Choctaw & Crow
These Native North Americans formerly occupied central and S. Mississippi with some outlying groups in Alabama, Georgia, and Louisiana. Their language belongs to the Muskogean branch of the Hokan-Siouan linguistic stock. Choctaw culture was similar to that of the Creek and Chickasaw, who were their enemies in repeated wars. From a Native Origin myth, they are known as "People of the Mother Mound".
The Choctaw economy was based on agriculture, and the they were perhaps the most competent farmers in the Southeast. Friendly toward the French colonists, the Choctaw were their allies in wars against other tribes.
After being forced to cede their lands in Alabama and Mississippi, they moved in 1832 to the Indian Territory in Oklahoma, where they became one of the Five Civilized Tribes.
Many Choctaw died from disease, famine and attacks from white men and hostile Indians including the Comanche, during this transition. It famously came to be known as the "Trail of Tears".
Those who adjusted to the relocation were soon assimilated by religious missionaries sent to Oklahoma in an effort to "civilize" the Natives and educate them to the white man’s ways.
During the Civil War of 1860, the Choctaw sided with the Confederates, an alliance which prompted the Choctaw to become the first US Indian tribe to adopt a flag of their own. The flag, carried by the Choctaw Confederate Soldiers, featured a circle surrounding a calumet, and a bow with three arrows symbolizing the three Choctaw Sub-Nations.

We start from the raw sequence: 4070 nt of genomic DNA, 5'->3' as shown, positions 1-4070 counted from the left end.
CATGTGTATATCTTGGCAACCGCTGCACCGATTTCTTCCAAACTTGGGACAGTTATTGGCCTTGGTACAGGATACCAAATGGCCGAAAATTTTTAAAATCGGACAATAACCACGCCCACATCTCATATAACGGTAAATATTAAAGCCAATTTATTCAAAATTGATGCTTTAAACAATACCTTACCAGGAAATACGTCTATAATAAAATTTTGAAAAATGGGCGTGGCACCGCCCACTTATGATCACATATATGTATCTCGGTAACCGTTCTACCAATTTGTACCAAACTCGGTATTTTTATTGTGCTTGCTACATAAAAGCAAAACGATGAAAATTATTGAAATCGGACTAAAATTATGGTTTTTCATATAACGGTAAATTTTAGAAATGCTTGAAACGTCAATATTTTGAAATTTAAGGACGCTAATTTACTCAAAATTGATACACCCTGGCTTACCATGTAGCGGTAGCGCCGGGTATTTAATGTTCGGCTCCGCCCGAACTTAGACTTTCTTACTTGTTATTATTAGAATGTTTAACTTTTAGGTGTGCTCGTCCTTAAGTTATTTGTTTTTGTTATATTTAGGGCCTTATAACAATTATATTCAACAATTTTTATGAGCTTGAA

In 1990 there were over 85,000 Choctaw in the United States, with more than half living in Oklahoma.
The Crow, indigenous people of North America call themselves the Absaroka, or bird people. Their language belongs to the Siouan branch of the Hokan-Siouan linguistic stock.
They ranged chiefly in the area of the Yellowstone River and its tributaries and were a hunting tribe typical of the Plains cultural area. Their only crop was tobacco, which they used for pleasure and religious purposes.
Until the 18th century, the Crow lived with the Hidatsa on the upper Missouri River. After a dispute they migrated westward until they reached the Rocky Mountains.
The Crow developed a highly complex social system. They were enemies of the Sioux and helped the whites in the Sioux wars.
Today most Crow live in Montana, near the Little Bighorn, where tourism, ranching, and mineral leases provide tribal income. In 1990 there were over 9,000 Crow in the United States.